a. Does this seem fair? (Satan is the author
of evil and he has been creating misery
for thousands of years.)

D. Read Revelation 20:14-15 and 1 Corinthians 15:25-
26. How can hell be thrown into the lake of fire?
How can death be thrown into the lake of fire?
(The wicked have previously been consumed by fire
from heaven. What is left is the system of death.
I understand this to say that it all ends here.
All evil is forever gone.)

1. Is Satan gone too? (This is a much closer
question, but I think that even he ultimately
is consumed so that death and hell can truly
be said to have come to an end.)

III. God’s Attitude

A. Read Ezekiel 18:32. What is God’s attitude towards
the wicked? (He wants them to turn to Him and

1. What does God say is the alternative to
turning to Him? (Death.)

2. Would a God who does not desire anyone to die
determine to torture them in fire forever?
(Eternal torture is completely inconsistent
with God’s description of His attitude.

B. Read Ezekiel 18:23. What is the answer to this
rhetorical question? (God wants us to answer that
He has no pleasure in the death of the wicked.
Obviously then, He has no pleasure in the torture
of the wicked.)

C. Read Hebrews 9:25-28. Does this tell us that Jesus
took our place? That He suffered for our sins?

1. I’ve never heard this argument before, but
consider it. Hebrews 9:26 argues that Jesus
did not have to “repeatedly” die because He is
not an actual lamb and He sacrificed Himself.
But, if the true penalty for sin is eternally
burning in hell, isn’t that the “repeated”
that Jesus should have suffered? (If the
proper penalty for sin is eternal torture,
then Jesus did not suffer it in our place.
This is a powerful argument that death, and
not eternal torture, is the penalty for sin.)

D. Read Ecclesiastes 9:1-2. These are the words of
Solomon. Is he inspired by the Holy Spirit to make
this statement about the future? (If Solomon is
saying that our eternal future is the same,
whether we are good or bad, that is obviously
inconsistent with the rest of the Bible –
particularly the points we have been studying in
this series of lessons.)

E. Read Ecclesiastes 9:3. Is this consistent with the
rest of the Bible? (If he means that we all die,
then that is true.)

F. Read Ecclesiastes 9:4-5. Is this true? (While it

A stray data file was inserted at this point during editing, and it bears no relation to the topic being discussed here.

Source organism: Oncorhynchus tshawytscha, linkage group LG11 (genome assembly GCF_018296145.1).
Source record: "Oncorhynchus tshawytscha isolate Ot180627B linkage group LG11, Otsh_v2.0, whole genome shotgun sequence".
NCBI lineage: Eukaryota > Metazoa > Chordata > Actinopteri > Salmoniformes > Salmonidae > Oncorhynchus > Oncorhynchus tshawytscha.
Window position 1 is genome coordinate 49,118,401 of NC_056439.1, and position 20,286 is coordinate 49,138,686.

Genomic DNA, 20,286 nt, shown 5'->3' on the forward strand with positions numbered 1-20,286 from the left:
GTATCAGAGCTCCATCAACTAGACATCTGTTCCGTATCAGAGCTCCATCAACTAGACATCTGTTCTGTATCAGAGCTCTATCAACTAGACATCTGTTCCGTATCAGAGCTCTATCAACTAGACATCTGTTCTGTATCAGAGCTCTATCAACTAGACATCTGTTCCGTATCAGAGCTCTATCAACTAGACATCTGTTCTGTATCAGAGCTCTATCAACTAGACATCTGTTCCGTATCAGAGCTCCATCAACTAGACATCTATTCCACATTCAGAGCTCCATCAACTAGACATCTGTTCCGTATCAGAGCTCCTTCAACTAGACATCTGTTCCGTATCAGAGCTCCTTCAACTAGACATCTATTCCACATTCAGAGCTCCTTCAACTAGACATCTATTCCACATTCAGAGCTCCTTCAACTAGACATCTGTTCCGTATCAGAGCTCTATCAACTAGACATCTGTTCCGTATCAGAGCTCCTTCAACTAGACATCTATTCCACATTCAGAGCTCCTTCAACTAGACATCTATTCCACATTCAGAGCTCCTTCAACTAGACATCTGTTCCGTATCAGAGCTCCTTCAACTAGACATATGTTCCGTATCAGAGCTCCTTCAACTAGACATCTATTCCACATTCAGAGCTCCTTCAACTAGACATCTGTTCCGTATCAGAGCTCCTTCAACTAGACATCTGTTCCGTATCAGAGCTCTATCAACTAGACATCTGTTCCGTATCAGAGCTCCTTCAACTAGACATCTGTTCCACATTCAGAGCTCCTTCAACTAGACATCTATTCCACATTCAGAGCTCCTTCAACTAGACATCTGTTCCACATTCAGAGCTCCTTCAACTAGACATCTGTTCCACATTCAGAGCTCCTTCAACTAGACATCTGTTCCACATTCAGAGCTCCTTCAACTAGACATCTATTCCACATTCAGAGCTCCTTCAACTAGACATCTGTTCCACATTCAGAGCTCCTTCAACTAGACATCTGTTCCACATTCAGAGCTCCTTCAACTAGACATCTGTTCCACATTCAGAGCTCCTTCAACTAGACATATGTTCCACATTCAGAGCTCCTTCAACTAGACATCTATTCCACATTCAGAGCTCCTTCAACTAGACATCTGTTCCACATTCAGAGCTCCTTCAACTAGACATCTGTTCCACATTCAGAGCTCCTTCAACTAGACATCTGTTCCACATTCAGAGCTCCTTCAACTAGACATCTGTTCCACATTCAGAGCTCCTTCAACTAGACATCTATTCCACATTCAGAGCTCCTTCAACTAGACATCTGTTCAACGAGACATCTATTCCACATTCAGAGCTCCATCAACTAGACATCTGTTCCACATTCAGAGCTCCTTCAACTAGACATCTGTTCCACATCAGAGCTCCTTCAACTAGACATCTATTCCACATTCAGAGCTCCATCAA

may be true that being alive is better than being
dead, it is manifestly false that the righteous
dead have “no more reward.”)

1. Do you quote Ecclesiastes 9:5 to describe the
state of the dead? (If you do, stop it because
it contains an obviously false statement.)

G. Read Ecclesiastes 9:7-9. Does God approve of
everything that we do? Is life all we have and
therefore we should live it to the full?

H. Read Ecclesiastes 9:10-11. What would be the
purpose of working “with all your might” if, as
verse 11 states, it makes no difference because
time and chance can cause things to go wrong?

1. Is life even more frustrating because after
all our good work we all go to hell?

I. How should we understand the statements that
Solomon makes that are inconsistent with the
gospel? (We can believe that the Bible is the
inerrant word of God by understanding that
different texts apply in different ways. Jesus
told the Luke 16 story about Lazarus and the Rich
Man to illustrate that humans would reject the
evidence of His resurrection. Even wise and rich
Solomon suffered from depression and wrote things
that he did not believe. We should not err by
quoting his depressed statements.)

J. Friend, God loves you and does not have eternal
torture in mind for you if you reject His gracious
offer of eternal life. But, why be stupid? Choose
Jesus and choose eternal life. Why not do that
right now?

IV. Next week: End-Time Deceptions.

Copr. 2022, Bruce N. Cameron, J.D. Scripture quotations are
from the ESV Bible (The Holy Bible, English Standard
Version ), copyright 2001 by Crossway, a publishing
ministry of Good News Publishers. Used by permission. All
rights reserved. Suggested answers are found within
parentheses. If you normally receive this lesson by e-mail,
but it is lost one week, you can find it by clicking on this
link: Pray for the guidance of the
Holy Spirit as you study.